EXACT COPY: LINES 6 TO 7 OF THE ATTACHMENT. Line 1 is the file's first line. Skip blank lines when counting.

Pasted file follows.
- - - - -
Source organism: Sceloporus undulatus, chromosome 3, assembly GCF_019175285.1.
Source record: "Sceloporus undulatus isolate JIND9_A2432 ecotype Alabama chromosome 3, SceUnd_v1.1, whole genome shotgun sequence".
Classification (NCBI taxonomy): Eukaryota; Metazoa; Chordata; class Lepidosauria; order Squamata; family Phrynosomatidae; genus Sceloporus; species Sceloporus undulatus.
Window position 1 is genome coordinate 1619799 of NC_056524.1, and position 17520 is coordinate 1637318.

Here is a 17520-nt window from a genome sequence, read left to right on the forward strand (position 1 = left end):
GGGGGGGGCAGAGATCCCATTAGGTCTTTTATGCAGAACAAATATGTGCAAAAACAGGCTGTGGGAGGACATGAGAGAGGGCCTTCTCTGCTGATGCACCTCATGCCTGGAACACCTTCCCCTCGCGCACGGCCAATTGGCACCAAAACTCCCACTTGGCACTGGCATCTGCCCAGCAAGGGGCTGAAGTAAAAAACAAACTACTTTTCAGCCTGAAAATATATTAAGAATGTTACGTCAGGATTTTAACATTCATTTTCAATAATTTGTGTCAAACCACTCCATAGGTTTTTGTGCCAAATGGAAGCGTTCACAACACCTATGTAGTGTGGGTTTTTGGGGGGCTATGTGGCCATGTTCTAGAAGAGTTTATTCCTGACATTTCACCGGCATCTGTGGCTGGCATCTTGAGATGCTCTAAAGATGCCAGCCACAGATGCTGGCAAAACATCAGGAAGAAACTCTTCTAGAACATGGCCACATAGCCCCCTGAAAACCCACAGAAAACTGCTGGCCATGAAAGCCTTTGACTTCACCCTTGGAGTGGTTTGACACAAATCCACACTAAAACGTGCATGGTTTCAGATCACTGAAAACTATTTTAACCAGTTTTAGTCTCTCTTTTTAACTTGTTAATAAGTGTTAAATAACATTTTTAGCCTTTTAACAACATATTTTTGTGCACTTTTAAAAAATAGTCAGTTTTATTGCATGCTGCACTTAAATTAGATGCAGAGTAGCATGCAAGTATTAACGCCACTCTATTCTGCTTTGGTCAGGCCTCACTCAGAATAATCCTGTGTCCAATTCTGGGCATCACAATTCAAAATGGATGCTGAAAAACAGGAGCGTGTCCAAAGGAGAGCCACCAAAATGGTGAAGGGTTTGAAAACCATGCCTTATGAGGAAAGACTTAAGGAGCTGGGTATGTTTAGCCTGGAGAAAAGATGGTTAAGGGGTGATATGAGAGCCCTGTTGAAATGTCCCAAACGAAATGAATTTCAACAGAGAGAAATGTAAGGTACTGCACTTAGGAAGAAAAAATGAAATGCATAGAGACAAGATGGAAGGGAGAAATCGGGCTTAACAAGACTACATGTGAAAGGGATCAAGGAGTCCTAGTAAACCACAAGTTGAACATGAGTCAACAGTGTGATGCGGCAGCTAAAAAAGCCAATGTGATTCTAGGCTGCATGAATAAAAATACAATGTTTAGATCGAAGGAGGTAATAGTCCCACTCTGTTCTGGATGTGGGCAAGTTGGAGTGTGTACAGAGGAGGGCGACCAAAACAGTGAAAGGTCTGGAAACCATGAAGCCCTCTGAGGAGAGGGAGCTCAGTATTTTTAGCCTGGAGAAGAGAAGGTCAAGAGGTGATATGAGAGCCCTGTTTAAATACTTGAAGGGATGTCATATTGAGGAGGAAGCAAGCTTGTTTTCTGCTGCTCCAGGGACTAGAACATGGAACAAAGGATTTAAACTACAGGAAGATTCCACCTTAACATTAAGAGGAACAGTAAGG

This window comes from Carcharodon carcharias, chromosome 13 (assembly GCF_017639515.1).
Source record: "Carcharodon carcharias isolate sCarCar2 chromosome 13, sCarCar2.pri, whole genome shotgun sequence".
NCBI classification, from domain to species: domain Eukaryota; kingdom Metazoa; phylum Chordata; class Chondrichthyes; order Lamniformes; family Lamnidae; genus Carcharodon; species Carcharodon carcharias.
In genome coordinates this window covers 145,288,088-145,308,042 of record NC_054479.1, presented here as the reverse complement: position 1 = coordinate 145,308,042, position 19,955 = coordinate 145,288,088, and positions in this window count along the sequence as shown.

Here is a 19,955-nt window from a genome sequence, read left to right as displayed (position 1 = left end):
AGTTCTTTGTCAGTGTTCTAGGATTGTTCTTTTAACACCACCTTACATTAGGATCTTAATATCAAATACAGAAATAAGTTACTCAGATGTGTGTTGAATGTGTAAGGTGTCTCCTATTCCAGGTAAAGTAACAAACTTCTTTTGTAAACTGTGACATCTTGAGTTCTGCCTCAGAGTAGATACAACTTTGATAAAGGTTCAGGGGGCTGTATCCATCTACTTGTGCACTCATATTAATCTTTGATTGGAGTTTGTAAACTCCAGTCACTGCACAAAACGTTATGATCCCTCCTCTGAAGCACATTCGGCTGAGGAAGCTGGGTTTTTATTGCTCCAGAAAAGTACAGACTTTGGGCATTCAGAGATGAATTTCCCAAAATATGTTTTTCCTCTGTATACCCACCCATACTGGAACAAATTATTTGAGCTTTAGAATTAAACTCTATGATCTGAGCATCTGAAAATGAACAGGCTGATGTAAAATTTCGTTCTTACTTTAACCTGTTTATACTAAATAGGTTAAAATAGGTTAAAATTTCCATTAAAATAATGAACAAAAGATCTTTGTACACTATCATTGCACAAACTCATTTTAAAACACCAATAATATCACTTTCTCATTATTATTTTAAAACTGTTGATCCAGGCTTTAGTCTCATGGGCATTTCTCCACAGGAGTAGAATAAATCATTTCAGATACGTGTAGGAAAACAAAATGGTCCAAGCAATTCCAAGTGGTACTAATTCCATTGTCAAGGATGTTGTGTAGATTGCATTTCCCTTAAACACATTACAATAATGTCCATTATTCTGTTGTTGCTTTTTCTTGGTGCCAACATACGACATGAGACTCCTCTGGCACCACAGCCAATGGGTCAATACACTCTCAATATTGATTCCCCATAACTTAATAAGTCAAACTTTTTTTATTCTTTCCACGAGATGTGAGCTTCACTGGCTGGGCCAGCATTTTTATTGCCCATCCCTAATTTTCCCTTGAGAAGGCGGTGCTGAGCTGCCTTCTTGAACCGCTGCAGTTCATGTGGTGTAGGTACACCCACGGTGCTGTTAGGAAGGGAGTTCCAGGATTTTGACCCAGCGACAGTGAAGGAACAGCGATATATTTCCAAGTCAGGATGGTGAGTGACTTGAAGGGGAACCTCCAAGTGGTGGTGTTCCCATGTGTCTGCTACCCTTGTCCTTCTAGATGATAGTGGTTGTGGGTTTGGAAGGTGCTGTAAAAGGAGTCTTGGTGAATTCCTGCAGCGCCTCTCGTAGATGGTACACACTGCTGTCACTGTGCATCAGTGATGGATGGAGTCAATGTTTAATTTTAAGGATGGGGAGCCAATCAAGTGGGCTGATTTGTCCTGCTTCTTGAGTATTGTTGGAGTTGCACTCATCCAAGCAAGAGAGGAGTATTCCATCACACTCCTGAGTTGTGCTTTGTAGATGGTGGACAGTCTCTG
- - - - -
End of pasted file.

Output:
GGGGGGGGCAGAGATCCCATTAGGTCTTTTATGCAGAACAAATATGTGCAAAAACAGGCTGTGGGAGGACATGAGAGAGGGCCTTCTCTGCTGATGCACCTCATGCCTGGAACACCTTCCCCTCGCGCACGGCCAATTGGCACCAAAACTCCCACTTGGCACTGGCATCTGCCCAGCAAGGGGCTGAAGTAAAAAACAAACTACTTTTCAGCCTGAAAATATATTAAGAATGTTACGTCAGGATTTTAACATTCATTTTCAATAATTTGTGTCAAACCACTCCATAGGTTTTTGTGCCAAATGGAAGCGTTCACAACACCTATGTAGTGTGGGTTTTTGGGGGGCTATGTGGCCATGTTCTAGAAGAGTTTATTCCTGACATTTCACCGGCATCTGTGGCTGGCATCTTGAGATGCTCTAAAGATGCCAGCCACAGATGCTGGCAAAACATCAGGAAGAAACTCTTCTAGAACATGGCCACATAGCCCCCTGAAAACCCACAGAAAACTGCTGGCCATGAAAGCCTTTGACTTCACCCTTGGAGTGGTTTGACACAAATCCACACTAAAACGTGCATGGTTTCAGATCACTGAAAACTATTTTAACCAGTTTTAGTCTCTCTTTTTAACTTGTTAATAAGTGTTAAATAACATTTTTAGCCTTTTAACAACATATTTTTGTGCACTTTTAAAAAATAGTCAGTTTTATTGCATGCTGCACTTAAATTAGATGCAGAGTAGCATGCAAGTATTAACGCCACTCTATTCTGCTTTGGTCAGGCCTCACTCAGAATAATCCTGTGTCCAATTCTGGGCATCACAATTCAAAATGGATGCTGAAAAACAGGAGCGTGTCCAAAGGAGAGCCACCAAAATGGTGAAGGGTTTGAAAACCATGCCTTATGAGGAAAGACTTAAGGAGCTGGGTATGTTTAGCCTGGAGAAAAGATGGTTAAGGGGTGATATGAGAGCCCTGTTGAAATGTCCCAAACGAAATGAATTTCAACAGAGAGAAATGTAAGGTACTGCACTTAGGAAGAAAAAATGAAATGCATAGAGACAAGATGGAAGGGAGAAATCGGGCTTAACAAGACTACATGTGAAAGGGATCAAGGAGTCCTAGTAAACCACAAGTTGAACATGAGTCAACAGTGTGATGCGGCAGCTAAAAAAGCCAATGTGATTCTAGGCTGCATGAATAAAAATACAATGTTTAGATCGAAGGAGGTAATAGTCCCACTCTGTTCTGGATGTGGGCAAGTTGGAGTGTGTACAGAGGAGGGCGACCAAAACAGTGAAAGGTCTGGAAACCATGAAGCCCTCTGAGGAGAGGGAGCTCAGTATTTTTAGCCTGGAGAAGAGAAGGTCAAGAGGTGATATGAGAGCCCTGTTTAAATACTTGAAGGGATGTCATATTGAGGAGGAAGCAAGCTTGTTTTCTGCTGCTCCAGGGACTAGAACATGGAACAAAGGATTTAAACTACAGGAAGATTCCACCTTAACATTAAGAGGAACAGTAAGG

This window comes from Carcharodon carcharias, chromosome 13 (assembly GCF_017639515.1).